To be concluded
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Avian code of conduct
Ram Verma

WHEN I go out for a walk in the morning, I see birds; in the trees, on wires, warbling, twittering or chasing each other in love play. I see mynas, bulbuls, drongos or black birds, jungle babblers, green bee-eaters, sunbirds, koels, parrots, doves, pigeons, house sparrows and crows.

The most commonly seen mynas are blackish-brown with yellow beak and feet. In Rajasthan, we called them ‘ghursali’. They look somewhat forbidding. But also plentiful in these parts are the ones with a white breast and reddish beak called Brahmani mynas.

They look stunningly beautiful. Bulbuls are easily recognisable with their bright crimson bottom. They look cute in their black, pointed hairdo. They scatter their melodious notes with abandon. The grey babblers move in groups and are called ‘seven sisters’. They are forever chattering.

The blackbirds with a forked, fish-like tail called drongos are sleek, slim and graceful, sitting together and singing or taking a flight to catch a moth. I have seen a couple singing a duet, the male giving a lead with a simple note and his mate following it with a longer one, repeating the cycle, as if rehearsing for concert. You can see the tiny sunbirds in deep shimmering purple with a long curved beak.

They suck nectar from flowers of yellow kaner or golden shower. The female is light rust colour. Then there are the green bee-eaters, some with a pintail. They go like a dart after flying moths and then sit back to swallow them at leisure.

In April when the mango flowers, the koel starts singing its haunting song. The song begins on a low pitch, gaining in intensity and ending in a crescendo, starting again after a pause for applause, as it were. The koel’s call of longing resounds in the stillness of the morning.

Nowadays they are seen chasing each other, the female issuing forth from the foliage of a tree with a sharp kik-kik-kik and the male going after it like an arrow. Unlike the male who is black, the female is brownish-grey and has white spots. The dove is a contented bird. It puffs its neck and sings gru-gru-goo, gru-gru-goo, and a palpable peace seems to descend from the skies. The parrots and pigeons fly in droves while crows look sullenly as house sparrows busy themselves in pecking.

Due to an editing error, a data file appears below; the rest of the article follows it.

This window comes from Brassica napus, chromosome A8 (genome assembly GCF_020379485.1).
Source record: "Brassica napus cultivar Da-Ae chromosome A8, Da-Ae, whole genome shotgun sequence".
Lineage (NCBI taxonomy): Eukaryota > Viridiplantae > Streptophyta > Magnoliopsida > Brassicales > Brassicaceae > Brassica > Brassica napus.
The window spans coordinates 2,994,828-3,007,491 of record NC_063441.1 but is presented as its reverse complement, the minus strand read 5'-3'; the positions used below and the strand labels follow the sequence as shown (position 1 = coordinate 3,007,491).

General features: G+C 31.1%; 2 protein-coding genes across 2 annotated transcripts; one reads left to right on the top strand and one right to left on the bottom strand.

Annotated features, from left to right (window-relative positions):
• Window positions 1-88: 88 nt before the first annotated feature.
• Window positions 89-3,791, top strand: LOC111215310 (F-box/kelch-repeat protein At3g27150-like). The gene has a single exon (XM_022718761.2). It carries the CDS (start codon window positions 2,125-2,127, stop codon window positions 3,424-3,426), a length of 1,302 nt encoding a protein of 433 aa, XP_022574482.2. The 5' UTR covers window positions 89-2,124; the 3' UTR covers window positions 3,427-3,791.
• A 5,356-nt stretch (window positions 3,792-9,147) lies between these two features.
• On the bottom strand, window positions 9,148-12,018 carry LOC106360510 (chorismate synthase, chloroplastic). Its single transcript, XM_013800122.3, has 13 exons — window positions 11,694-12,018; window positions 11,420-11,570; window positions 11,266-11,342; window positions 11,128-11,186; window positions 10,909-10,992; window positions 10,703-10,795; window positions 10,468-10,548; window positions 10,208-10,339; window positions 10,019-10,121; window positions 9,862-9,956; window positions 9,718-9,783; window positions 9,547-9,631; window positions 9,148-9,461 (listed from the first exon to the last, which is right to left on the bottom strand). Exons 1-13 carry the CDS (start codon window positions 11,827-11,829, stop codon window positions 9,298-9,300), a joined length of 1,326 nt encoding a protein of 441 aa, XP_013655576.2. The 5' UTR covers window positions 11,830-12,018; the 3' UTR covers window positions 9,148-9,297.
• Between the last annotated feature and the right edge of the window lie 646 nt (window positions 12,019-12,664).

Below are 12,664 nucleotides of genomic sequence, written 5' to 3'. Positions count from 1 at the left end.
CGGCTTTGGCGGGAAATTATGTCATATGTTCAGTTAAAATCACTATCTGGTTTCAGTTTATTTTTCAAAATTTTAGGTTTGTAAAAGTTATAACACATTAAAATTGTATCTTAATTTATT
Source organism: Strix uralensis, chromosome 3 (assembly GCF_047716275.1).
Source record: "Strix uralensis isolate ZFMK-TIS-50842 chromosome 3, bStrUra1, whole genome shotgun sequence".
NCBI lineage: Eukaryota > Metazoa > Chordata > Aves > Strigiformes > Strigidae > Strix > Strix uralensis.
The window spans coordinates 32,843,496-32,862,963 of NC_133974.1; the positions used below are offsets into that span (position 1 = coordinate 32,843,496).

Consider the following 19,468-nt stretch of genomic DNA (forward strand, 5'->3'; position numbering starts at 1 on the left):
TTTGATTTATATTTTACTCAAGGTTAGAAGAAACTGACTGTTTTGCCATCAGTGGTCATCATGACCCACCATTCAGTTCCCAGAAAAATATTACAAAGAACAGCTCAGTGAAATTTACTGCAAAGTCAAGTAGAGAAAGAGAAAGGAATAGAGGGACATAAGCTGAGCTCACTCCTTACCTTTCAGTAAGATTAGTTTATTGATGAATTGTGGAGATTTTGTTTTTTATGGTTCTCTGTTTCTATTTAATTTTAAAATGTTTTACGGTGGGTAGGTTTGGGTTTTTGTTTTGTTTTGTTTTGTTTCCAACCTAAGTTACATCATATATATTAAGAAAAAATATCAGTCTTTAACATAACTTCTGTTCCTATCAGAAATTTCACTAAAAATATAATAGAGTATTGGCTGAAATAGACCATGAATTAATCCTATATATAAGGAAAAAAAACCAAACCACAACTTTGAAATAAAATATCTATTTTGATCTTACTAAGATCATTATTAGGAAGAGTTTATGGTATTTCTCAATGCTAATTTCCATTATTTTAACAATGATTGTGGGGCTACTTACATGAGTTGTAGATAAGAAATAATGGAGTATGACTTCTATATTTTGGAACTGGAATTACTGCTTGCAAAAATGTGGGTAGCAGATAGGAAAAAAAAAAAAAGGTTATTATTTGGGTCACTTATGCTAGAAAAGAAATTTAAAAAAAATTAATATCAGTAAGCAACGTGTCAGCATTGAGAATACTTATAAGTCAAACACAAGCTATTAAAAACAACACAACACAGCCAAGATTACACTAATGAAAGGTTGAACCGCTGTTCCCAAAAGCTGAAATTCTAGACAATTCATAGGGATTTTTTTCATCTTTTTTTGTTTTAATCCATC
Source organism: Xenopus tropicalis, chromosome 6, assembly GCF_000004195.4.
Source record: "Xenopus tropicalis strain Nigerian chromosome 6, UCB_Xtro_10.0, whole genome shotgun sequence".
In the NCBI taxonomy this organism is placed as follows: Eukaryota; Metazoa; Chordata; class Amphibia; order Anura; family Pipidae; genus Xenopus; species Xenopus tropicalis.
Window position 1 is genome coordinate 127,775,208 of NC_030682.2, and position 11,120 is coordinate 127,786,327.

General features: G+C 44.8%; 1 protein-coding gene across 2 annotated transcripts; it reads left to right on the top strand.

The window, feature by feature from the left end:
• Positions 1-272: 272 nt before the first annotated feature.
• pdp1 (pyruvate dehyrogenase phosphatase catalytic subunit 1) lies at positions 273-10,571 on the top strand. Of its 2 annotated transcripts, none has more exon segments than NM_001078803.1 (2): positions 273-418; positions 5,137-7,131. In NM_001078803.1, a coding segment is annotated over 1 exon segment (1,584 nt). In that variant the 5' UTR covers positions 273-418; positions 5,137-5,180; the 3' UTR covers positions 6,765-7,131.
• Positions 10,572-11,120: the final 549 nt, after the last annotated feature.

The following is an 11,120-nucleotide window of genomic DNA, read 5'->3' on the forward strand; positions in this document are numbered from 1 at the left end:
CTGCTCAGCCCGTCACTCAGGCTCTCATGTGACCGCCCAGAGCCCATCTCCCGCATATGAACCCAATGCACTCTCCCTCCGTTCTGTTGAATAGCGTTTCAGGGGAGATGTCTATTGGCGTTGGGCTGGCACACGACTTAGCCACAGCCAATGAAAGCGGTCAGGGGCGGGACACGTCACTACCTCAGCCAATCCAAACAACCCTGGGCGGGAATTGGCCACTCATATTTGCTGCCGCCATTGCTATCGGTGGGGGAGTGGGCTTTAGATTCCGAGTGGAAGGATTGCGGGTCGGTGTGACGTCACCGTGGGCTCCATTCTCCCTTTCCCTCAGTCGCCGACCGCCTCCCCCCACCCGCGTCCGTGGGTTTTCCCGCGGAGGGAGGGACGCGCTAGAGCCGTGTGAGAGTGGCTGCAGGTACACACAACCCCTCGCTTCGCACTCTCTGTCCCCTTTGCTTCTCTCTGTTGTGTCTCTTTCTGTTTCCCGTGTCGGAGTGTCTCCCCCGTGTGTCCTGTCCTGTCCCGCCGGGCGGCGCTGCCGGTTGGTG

The birds are mostly seen in pairs, as this seems to be their mating season. One clear difference I perceive in their love life and ours, apart from being uninhibited, is that birds do not expect anything in return for love, while we strike a deal and extract a price.

There are no fights among lovers, no recriminations, no ruses, no complaints. It’s pure, simple, unadulterated love for its own sake. There is nofavour involved, no obligation incurred on either side. They love on a plain of equality and independence. Unlike humans, where the girl expects to receive a gift or treat, if not a life-long maintenance, or the guy expects her to be subservient and servile, in birds, the female does not sit pretty after lovemaking, expecting the male to bring her juicy morsels of a moth’s flesh.

It’s not as if they are unaware of the luxury of feeding the other. In fact they gladly do this for their fledgling chicks, when they cannot yet fly and fend for themselves.

But they desire no such thing from their lover, they do not extract any price for their love. Nor for that matter they expect any return from their progeny, whom they nurture with infinite care and dedication. Forgetting all else, they bend all their energies in rearing and protecting their brood.

It’s their life’s mission, their dharma, and they discharge it with their heart and soul. But having done it, they forget it altogether. Unlike humans, they do not expect to be looked after in old age. When the chicks are old enough to take care of themselves, they fly away from their parents’ nests, on a voyage of discovery, free from all bondage.
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Why O mind, do you never call on Him

Who takes away all fear of danger?

Tricked by delusion you forget yourself,

Enamoured of the world’s bleak wilderness.

Alas, what mockery is here!

***

Comrades and wealth you cannot always keep;

Take care lest you forget Him quite.

Give up the false, O mind! Adore the Real;

And all the grief will vanish from your life.

Keep my good counsel in your heart.

***

With sounding voice proclaim Lord Hari’s name

And cast away your false desires,

If you would cross the ocean of this life;

Surrender to Him body, mind and soul,

And worship Him with trusting love.

***

Be drunk O mind,

Be drunk with the Wine

of heavenly bliss!

Roll on the ground and weep,

chanting Hari’s sweet name....

***

Meditate O my mind on the Lord Hari,

The stainless One, Pure, Spirit through and through.

How peerless is the light that in Him shines!

How soul-bewitching is His wondrous form!

How dear is He to all His devotees.

— Bhajans Narendra (Swami Vivekananda) sang in the holy presence of Sri Ramakrishna.

***

A man of truth, plugs all loopholes; or rather for him it may be said there is neither a wall nor any holes. He can walk even blindfold on the right path and never does he fall into a pit.

—The Collected Works of Mahatma Gandhi, Vol. eighty